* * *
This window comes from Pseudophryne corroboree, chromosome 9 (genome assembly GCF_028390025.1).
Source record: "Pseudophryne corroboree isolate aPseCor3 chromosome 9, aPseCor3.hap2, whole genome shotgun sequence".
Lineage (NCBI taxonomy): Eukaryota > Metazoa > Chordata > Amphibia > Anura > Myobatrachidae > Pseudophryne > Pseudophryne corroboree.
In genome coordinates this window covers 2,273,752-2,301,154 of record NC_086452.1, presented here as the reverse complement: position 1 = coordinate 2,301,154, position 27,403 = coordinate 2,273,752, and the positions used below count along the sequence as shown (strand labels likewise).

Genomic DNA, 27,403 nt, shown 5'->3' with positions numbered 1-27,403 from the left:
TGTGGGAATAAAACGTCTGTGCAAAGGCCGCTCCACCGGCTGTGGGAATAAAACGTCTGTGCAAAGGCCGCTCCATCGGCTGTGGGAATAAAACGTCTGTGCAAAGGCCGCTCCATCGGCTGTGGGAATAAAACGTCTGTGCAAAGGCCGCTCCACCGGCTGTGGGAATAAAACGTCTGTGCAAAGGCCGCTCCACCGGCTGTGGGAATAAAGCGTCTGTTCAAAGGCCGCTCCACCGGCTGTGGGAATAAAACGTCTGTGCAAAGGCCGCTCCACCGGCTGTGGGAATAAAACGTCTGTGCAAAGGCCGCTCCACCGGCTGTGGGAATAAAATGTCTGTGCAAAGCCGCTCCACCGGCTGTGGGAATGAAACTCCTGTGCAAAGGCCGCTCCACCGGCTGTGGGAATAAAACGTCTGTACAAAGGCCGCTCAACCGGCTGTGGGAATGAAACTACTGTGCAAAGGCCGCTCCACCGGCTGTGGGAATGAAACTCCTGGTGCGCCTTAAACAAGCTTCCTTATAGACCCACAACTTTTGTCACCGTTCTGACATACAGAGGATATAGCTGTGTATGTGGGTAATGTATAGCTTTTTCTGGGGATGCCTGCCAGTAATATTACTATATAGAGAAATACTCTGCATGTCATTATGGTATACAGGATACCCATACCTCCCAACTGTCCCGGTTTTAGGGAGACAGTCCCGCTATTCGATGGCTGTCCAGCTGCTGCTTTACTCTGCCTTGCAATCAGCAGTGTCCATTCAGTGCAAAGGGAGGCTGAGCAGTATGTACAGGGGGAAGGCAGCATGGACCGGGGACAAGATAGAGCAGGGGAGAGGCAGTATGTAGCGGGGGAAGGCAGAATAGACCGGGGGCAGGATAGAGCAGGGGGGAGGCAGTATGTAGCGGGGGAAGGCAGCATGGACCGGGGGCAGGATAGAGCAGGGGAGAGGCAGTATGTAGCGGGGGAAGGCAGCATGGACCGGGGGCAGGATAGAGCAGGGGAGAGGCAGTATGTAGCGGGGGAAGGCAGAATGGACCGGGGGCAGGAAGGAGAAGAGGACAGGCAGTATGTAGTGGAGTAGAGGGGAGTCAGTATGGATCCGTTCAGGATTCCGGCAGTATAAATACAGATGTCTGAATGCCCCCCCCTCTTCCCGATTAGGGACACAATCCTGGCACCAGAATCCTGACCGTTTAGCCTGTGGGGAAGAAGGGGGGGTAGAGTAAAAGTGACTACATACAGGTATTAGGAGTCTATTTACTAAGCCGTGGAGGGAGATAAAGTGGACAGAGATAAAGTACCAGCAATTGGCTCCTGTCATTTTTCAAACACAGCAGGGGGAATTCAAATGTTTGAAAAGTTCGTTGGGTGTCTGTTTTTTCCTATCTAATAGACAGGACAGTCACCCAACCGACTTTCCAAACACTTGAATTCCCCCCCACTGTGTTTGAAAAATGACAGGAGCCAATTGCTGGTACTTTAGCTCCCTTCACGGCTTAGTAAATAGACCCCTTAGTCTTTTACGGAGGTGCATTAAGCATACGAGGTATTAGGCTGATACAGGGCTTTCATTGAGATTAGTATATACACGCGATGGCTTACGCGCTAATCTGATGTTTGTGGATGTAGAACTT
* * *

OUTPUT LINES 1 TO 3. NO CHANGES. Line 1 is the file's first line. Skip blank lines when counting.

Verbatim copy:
This window comes from Pseudophryne corroboree, chromosome 9 (genome assembly GCF_028390025.1).
Source record: "Pseudophryne corroboree isolate aPseCor3 chromosome 9, aPseCor3.hap2, whole genome shotgun sequence".
Lineage (NCBI taxonomy): Eukaryota > Metazoa > Chordata > Amphibia > Anura > Myobatrachidae > Pseudophryne > Pseudophryne corroboree.